Advertisement


Neal D. Shore, MD, on Prostate Cancer: Biomarker Analysis, Enzalutamide, and Active Surveillance

ESMO Congress 2022

Advertisement

Neal D. Shore, MD, of Carolina Urologic Research Center/Genesis Care, discusses new data from the ENACT trial, which showed that patients with prostate cancer and the RNA biomarkers PAM50 and AR-A were likely to have better outcomes with enzalutamide treatment. The results suggest that such RNA biomarkers may help to identify patients who may benefit from enzalutamide treatment compared with active surveillance (Abstract 1385P).



Transcript

Disclaimer: This video transcript has not been proofread or edited and may contain errors.
We published our results from the ENACT trial just a couple of months ago in JAMA Oncology. It was an interesting trial design. It was phase two, a little over 230 patients, one to one randomization; grade group one enriched and grade group two patients. Half the patients we continue to monitor in traditional active surveillance and the other half of the patients received full dose enzalutamide, the oncolytic dose for advanced prostate cancer patients. Our primary endpoints included progression, therapeutic progression based upon moving to active intervention treatments and PSA elevations. And then we also had biopsy key data at one year and two year. The patients received in the treatment arm, open label therapy with enzalutamide for one year. What we saw was a marked decrease in positive biopsy rates and a benefit to staying on treatment, on active surveillance when taking administering enzalutamide. More patients, in other words, who did not take the enzalutamide went on to active treatments. Now I want to be perfectly clear because of some of the reaction and comments I saw from my colleagues that robust education on active surveillance is really important. But what we know is that many physicians and many patients have a difficult time staying the course of active surveillance. They go to treatment, surgery, radiation, focal therapies for a whole sundry of reasons, including PSA kinetics and concern about not doing something actively when there's cancer present. Our biomarker study looking at PAM50, luminal and basal components, as well as antigen receptor activation, as well as the Decipher score has now clearly demonstrated that we can have a prognostic benefit for patients who had high Decipher scores to know that they would go on to therapeutic progression, which was the endpoint of the ENACT trial and looking at AR amplification as well as the PAM50 luminal basal delineations, we can see, and our first author, Ashley Ross, senior author, Ted Schaeffer have clearly demonstrated that these RNA biomarkers are very informative. So as we move towards more understanding of who would be a better candidate for active surveillance versus taking a treatment, I think these will be very helpful. I look forward to additional trials where we may dose adjust with the AR blocker. We may find different ways to administer the AR blocker, perhaps intraprostatic injection or perhaps different dosing, different dose scheduling. The bottom line I think, this RNA biomarker analysis is helping us to further inform physicians and patients regarding personalized decision making and fidelity to an active surveillance protocol and avoiding active treatments that may be more morbid and more costly.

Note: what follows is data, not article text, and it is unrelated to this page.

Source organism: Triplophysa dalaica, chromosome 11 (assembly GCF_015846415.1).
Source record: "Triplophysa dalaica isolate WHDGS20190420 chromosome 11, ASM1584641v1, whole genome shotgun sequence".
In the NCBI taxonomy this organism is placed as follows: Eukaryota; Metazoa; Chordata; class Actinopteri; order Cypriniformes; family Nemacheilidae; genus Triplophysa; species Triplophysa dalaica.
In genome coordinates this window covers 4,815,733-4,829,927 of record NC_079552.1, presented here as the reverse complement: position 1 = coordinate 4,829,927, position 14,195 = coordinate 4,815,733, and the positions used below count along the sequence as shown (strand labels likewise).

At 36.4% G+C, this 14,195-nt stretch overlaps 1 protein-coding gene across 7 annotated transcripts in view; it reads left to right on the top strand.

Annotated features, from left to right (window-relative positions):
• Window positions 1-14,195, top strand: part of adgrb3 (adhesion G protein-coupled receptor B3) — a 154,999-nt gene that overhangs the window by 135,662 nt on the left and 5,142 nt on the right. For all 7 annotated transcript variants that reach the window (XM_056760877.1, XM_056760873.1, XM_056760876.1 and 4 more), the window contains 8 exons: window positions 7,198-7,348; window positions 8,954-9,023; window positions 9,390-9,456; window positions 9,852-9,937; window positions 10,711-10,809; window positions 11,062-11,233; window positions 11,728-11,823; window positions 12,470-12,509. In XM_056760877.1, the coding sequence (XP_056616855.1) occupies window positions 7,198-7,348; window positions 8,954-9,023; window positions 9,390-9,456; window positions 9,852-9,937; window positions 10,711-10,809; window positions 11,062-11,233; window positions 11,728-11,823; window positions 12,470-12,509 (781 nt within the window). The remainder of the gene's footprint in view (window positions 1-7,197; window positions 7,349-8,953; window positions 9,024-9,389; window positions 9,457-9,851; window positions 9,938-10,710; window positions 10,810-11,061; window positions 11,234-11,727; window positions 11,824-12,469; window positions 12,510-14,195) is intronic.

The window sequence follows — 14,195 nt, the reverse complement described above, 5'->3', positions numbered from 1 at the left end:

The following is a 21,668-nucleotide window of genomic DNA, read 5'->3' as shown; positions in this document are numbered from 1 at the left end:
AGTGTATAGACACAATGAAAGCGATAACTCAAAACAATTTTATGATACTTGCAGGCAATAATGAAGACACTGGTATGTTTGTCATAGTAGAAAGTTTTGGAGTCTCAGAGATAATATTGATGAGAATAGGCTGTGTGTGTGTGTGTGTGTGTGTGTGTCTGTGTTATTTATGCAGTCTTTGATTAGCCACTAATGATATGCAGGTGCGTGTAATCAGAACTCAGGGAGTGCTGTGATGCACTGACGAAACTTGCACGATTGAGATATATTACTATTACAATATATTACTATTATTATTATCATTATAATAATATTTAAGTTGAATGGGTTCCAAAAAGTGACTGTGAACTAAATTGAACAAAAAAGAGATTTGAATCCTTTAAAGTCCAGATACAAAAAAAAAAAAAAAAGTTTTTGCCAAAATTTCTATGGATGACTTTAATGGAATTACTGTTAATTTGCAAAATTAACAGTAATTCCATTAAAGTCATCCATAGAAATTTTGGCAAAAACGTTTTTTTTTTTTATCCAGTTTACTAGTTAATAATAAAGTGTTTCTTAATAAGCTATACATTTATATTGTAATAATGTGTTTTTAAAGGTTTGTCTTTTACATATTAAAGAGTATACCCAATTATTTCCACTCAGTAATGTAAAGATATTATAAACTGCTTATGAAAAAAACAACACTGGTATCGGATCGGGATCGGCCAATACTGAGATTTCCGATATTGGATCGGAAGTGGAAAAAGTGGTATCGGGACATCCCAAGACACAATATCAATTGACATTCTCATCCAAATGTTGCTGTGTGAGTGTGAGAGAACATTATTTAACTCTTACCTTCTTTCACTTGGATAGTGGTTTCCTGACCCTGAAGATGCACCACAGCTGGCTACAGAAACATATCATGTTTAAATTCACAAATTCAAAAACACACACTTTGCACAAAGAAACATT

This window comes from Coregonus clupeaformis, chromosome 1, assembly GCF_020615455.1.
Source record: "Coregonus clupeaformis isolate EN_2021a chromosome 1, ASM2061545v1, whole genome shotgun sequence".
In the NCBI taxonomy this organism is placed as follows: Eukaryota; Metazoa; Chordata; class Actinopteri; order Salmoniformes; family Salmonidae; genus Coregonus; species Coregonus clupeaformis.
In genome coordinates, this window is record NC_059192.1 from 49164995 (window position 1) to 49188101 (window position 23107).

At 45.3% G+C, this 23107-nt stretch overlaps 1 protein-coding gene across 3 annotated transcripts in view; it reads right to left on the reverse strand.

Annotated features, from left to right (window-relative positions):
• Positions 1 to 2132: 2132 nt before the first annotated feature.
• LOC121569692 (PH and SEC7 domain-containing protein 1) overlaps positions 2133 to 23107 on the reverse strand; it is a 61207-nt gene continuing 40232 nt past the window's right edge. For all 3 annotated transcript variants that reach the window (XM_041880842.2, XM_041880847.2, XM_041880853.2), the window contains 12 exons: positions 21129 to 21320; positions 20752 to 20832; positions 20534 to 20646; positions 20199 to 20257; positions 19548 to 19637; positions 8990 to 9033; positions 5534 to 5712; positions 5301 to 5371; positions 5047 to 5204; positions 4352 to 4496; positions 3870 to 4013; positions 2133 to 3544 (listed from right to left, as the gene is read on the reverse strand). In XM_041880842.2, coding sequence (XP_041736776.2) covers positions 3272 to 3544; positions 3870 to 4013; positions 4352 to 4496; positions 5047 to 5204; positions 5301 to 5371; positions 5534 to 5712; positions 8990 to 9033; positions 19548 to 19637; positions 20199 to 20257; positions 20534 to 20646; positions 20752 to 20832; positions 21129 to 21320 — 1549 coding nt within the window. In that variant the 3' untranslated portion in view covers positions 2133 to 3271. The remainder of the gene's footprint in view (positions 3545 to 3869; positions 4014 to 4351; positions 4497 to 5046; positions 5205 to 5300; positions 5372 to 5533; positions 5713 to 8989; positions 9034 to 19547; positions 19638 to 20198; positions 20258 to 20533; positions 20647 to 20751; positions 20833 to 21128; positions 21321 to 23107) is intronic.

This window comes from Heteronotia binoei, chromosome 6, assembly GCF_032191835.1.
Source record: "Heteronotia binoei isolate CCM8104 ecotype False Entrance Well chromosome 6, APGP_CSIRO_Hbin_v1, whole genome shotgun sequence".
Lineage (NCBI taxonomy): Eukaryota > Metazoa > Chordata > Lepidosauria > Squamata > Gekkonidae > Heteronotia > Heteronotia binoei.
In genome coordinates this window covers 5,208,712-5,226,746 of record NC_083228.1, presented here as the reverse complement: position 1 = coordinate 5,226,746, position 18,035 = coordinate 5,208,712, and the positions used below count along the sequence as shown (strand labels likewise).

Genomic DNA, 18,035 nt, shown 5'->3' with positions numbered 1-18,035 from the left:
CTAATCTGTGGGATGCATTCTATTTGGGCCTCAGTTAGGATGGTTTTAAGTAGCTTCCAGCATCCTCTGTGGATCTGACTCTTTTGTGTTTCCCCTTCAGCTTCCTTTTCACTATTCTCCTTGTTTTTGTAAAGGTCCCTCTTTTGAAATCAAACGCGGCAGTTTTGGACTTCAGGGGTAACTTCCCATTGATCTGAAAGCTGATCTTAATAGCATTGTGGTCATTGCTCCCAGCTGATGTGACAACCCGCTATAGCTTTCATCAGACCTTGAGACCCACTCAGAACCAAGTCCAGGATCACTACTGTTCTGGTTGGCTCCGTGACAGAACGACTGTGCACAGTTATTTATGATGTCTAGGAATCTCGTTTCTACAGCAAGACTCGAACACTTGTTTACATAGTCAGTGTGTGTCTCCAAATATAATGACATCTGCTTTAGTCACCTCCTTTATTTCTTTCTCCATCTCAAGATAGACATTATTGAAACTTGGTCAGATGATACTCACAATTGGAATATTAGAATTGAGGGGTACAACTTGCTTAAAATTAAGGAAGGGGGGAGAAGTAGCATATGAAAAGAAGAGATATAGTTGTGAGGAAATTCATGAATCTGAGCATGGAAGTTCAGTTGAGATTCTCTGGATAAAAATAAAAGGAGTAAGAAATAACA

Related Videos

Kidney Cancer
Immunotherapy

Axel Bex, MD, PhD, on Renal Cell Carcinoma: Phase III Results With Atezolizumab as Adjuvant Therapy

Axel Bex, MD, PhD, of the Netherlands Cancer Institute, discusses phase III findings from the IMmotion010 study, which evaluated the efficacy and safety of atezolizumab vs placebo in patients with renal cell cancer who are at high risk of disease recurrence following nephrectomy (Abstract LBA66).

Skin Cancer
Immunotherapy

Georgina V. Long, MD, PhD, on Melanoma: Findings on Circulating Tumor DNA, Disease Recurrence, and Immunotherapy

Georgina V. Long, MD, PhD, of the Melanoma Institute Australia, discusses results from the CheckMate 915 trial, an analysis of the pretreatment circulating tumor DNA, along with other clinical and translational baseline factors, and their association with disease recurrence in patients with stage IIIB–D/IV melanoma treated with adjuvant immunotherapy (Abstract 788O).

Solid Tumors

Bernd Kasper, MD, PhD, on Desmoid Tumors: Results on Nirogacestat vs Placebo

Bernd Kasper, MD, PhD, of Germany’s Mannheim Cancer Center, discusses phase III data from the DeFi trial, the largest study conducted to date for patients with desmoid tumors. The trial showed that the gamma secretase inhibitor nirogacestat demonstrated improvements in all primary and secondary efficacy endpoints. Although considered benign because of their inability to metastasize, desmoid tumors can cause significant morbidity and, occasionally, mortality in patients (Abstract LBA2).

Skin Cancer
Immunotherapy

Sapna P. Patel, MD, on Melanoma: New Data on Pembrolizumab, Adjuvant vs Neoadjuvant Plus Adjuvant

Sapna P. Patel, MD, of The University of Texas MD Anderson Cancer Center, discusses the latest findings from the SWOG S1801 trial, which showed that using single-agent pembrolizumab as neoadjuvant therapy improved event-free survival compared to adjuvant therapy in high-risk resectable stage III–IV melanoma (Abstract LBA6).

Lung Cancer

Charles Swanton, PhD, on Non–Small Cell Lung Cancer Induced by Air Pollution

Charles Swanton, PhD, of The Francis Crick Institute, discusses a newly discovered mechanism of action for air pollution–induced non–small cell lung cancer in which particles linked to climate change appear to promote cancerous changes. The finding might pave the way for new potential approaches to lung cancer prevention and treatment (Abstract LBA1).

Advertisement

Advertisement



Advertisement